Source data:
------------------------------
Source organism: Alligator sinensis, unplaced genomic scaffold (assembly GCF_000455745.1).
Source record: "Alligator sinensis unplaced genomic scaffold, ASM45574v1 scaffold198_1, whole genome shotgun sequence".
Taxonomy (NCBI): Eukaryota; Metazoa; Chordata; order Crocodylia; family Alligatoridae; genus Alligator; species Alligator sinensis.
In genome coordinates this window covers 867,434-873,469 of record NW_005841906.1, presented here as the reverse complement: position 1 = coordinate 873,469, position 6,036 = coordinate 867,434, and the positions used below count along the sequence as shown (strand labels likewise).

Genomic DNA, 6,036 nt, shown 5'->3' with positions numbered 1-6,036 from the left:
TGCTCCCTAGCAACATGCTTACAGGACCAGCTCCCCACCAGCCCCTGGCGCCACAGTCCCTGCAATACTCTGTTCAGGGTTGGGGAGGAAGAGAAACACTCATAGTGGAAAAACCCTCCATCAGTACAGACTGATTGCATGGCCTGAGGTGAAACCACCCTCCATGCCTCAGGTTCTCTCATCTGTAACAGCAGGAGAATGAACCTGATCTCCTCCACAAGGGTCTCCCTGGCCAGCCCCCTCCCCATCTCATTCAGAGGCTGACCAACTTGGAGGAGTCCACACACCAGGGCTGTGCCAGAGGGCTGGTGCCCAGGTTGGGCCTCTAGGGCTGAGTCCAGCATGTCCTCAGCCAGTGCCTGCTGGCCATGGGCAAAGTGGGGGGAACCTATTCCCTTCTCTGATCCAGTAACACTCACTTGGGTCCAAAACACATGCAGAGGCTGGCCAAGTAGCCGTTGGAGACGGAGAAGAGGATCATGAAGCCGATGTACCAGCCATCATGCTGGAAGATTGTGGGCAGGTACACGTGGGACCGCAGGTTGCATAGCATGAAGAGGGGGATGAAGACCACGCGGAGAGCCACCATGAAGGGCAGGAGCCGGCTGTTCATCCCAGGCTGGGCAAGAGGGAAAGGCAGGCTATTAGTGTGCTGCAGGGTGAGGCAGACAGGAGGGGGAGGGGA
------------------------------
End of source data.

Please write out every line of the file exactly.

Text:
Source organism: Alligator sinensis, unplaced genomic scaffold (assembly GCF_000455745.1).
Source record: "Alligator sinensis unplaced genomic scaffold, ASM45574v1 scaffold198_1, whole genome shotgun sequence".
Taxonomy (NCBI): Eukaryota; Metazoa; Chordata; order Crocodylia; family Alligatoridae; genus Alligator; species Alligator sinensis.
In genome coordinates this window covers 867,434-873,469 of record NW_005841906.1, presented here as the reverse complement: position 1 = coordinate 873,469, position 6,036 = coordinate 867,434, and the positions used below count along the sequence as shown (strand labels likewise).

Genomic DNA, 6,036 nt, shown 5'->3' with positions numbered 1-6,036 from the left:
TGCTCCCTAGCAACATGCTTACAGGACCAGCTCCCCACCAGCCCCTGGCGCCACAGTCCCTGCAATACTCTGTTCAGGGTTGGGGAGGAAGAGAAACACTCATAGTGGAAAAACCCTCCATCAGTACAGACTGATTGCATGGCCTGAGGTGAAACCACCCTCCATGCCTCAGGTTCTCTCATCTGTAACAGCAGGAGAATGAACCTGATCTCCTCCACAAGGGTCTCCCTGGCCAGCCCCCTCCCCATCTCATTCAGAGGCTGACCAACTTGGAGGAGTCCACACACCAGGGCTGTGCCAGAGGGCTGGTGCCCAGGTTGGGCCTCTAGGGCTGAGTCCAGCATGTCCTCAGCCAGTGCCTGCTGGCCATGGGCAAAGTGGGGGGAACCTATTCCCTTCTCTGATCCAGTAACACTCACTTGGGTCCAAAACACATGCAGAGGCTGGCCAAGTAGCCGTTGGAGACGGAGAAGAGGATCATGAAGCCGATGTACCAGCCATCATGCTGGAAGATTGTGGGCAGGTACACGTGGGACCGCAGGTTGCATAGCATGAAGAGGGGGATGAAGACCACGCGGAGAGCCACCATGAAGGGCAGGAGCCGGCTGTTCATCCCAGGCTGGGCAAGAGGGAAAGGCAGGCTATTAGTGTGCTGCAGGGTGAGGCAGACAGGAGGGGGAGGGGA